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the Complete Review
the complete review - fiction


Joaquim Maria Machado de Assis

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To purchase Resurrection

Title: Resurrection
Author: Joaquim Maria Machado de Assis
Genre: Novel
Written: 1872 (Eng. 2013)
Length: 182 pages
Original in: Portuguese
Availability: Resurrection - US
Resurrection - UK
Resurrection - Canada
from: Bookshop.org (US)
directly from: Dalkey Archive Press
  • Portuguese title: Ressurreição
  • Translated by Karen C. Sherwood Sotelino
  • With an Introduction by José Luiz Passos (translated by Kevin G. McDonald)

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Our Assessment:

B : limited, but quite enjoyable

See our review for fuller assessment.

Review Summaries
Source Rating Date Reviewer
Hispania . (97:4) 12/2014 Luciana Namorato

  From the Reviews:
  • "Throughout her translation, Sherwood Sotelino skillfully renders Machado de Assis's trademark irony, which remains delicately poised between bemusement and causticity. Sherwood Sotelino also makes effective choices to capture Portuguese connotations (...) Even though Resurrection is not listed among Machado de Assis's most accomplished novels, it is a significant work that is sure to be of interest to scholars and the general public." - Luciana Namorato, Hispania

Please note that these ratings solely represent the complete review's biased interpretation and subjective opinion of the actual reviews and do not claim to accurately reflect or represent the views of the reviewers. Similarly the illustrative quotes chosen here are merely those the complete review subjectively believes represent the tenor and judgment of the review as a whole. We acknowledge (and remind and warn you) that they may, in fact, be entirely unrepresentative of the actual reviews by any other measure.

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The complete review's Review:

       Resurrection -- Machado de Assis' first novel -- centers around Félix. Just in his mid-thirties, he used to be a doctor but has already abandoned his profession; an "unexpected inheritance" apparently allows him to live a life of idle comfort.
       Machado de Assis makes little effort to present Félix as sympathetic, introducing him as: "an idle, unambitious fellow" and noting at the outset that

His character is flawed, illogical and lacking consistency. He is a complex man, incoherent and capricious, in whom opposing elements meet, both refined qualities and irreconcilable failings.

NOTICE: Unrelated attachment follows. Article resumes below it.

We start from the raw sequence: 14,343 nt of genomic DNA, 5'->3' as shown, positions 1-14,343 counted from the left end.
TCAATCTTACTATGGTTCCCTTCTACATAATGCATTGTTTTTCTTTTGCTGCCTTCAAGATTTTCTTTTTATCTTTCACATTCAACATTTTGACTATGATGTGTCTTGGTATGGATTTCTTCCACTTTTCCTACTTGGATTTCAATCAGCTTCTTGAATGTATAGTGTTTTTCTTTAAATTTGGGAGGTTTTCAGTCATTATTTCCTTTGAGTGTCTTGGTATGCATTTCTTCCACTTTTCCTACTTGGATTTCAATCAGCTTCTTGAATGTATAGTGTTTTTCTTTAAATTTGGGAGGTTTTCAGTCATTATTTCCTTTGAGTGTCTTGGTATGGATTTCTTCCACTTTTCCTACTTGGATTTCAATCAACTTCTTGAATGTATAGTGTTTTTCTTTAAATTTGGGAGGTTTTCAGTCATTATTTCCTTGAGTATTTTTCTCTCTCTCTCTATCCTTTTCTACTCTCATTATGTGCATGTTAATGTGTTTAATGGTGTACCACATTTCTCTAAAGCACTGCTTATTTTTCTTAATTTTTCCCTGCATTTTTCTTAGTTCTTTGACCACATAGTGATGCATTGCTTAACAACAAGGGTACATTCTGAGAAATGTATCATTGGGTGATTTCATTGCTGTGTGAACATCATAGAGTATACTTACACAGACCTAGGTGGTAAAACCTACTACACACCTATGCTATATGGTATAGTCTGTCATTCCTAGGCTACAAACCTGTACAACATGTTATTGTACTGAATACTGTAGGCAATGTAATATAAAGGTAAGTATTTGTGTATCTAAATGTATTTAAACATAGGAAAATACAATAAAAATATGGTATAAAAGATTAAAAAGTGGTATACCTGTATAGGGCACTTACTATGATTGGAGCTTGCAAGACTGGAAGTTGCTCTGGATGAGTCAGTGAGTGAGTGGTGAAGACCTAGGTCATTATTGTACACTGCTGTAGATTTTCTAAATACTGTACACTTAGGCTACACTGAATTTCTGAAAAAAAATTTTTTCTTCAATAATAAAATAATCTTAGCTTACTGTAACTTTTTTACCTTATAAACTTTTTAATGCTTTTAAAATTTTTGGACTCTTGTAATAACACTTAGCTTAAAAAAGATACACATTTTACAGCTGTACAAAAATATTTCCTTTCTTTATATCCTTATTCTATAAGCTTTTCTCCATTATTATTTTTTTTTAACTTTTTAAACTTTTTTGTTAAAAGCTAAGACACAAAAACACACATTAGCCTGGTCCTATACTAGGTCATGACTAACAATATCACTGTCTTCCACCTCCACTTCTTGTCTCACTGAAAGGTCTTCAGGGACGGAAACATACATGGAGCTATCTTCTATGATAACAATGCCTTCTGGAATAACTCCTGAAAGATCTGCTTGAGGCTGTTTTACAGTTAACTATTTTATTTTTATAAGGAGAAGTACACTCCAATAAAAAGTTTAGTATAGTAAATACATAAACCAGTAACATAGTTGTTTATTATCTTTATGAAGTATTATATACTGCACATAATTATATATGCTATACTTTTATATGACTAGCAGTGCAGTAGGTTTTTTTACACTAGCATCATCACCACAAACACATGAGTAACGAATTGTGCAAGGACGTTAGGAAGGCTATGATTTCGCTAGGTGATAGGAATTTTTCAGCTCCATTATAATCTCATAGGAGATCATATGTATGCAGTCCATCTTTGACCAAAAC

With the coming of the new year he ends the affair he's been having for the last six months, with a woman named Cecília -- "I've finished with that chapter, Cecília is disengaged", he tells a friend. He doesn't have to worry about finding a substitute, if he so wishes. There's Raquel, "an interesting child of seventeen", who is already in love with him -- not that he picks up on that very quickly --, and there's the widow Lívia, the beautiful sister of Viana, another of Félix's friends. Félix had met Lívia before, two years earlier, but only briefly; still, she made an impression -- he remembers the encounters. So does she, as Viana lets Félix know that, since her return, she: "speaks of you often".
       Félix and Lívia begin an affair, quickly forming a close, intense relationship. It all seems to be moving clearly down the familiar path and towards the obvious conclusion:
They depended on each other exclusively. Marriage was the logical and customary outcome of such a romance.
       There's a problem, however: "Félix's love had a bitter taste, ridden with doubt and suspicion". He has trust issues, an experience in his past having permanently scarred him. He even tries to explain it to Lívia:
You didn't lose a precious good, stolen from me by time: trust. You can still find the happiness you once yearned for. It's enough for you to love someone. While I, my dear Lívia, lack the principle element of inner peace, for I don't trust in the sincerity of others.
       Loving him, Lívia imagines she can also save him: "she trusted herself with the renewal of that soul, so prematurely aged" -- a resurrection, as the title suggests. And Félix thinks there's hope for him yet, too, trying to convince himself:
     "Marriage will restore my trust," he thought; "when the two of us are together, removed from society, from contact with strangers, peace will rule my heart. Only then will we be happy, without bitterness or remorse."
       Removed from society ? From contact with strangers ? That's a lot to expect -- and, of course, leaves some of those closer to home to worry about .....
       Adding to the (melo)drama, there's Raquel, pining away so badly that she's soon nearly on her deathbed, "dying like the flower she was". No one knows why she has nearly given up on life -- certainly not oblivious Félix -- but it's clear that:
Raquel had suffered, perhaps, some sort of failed hope -- or more clearly put, a hopeless attachment.
       Indeed. Nevertheless, when Félix is consulted in his role as one-time medical professional he saves the day, or at least the girl, who is restored to better spirits thanks to just this small bit of his attention.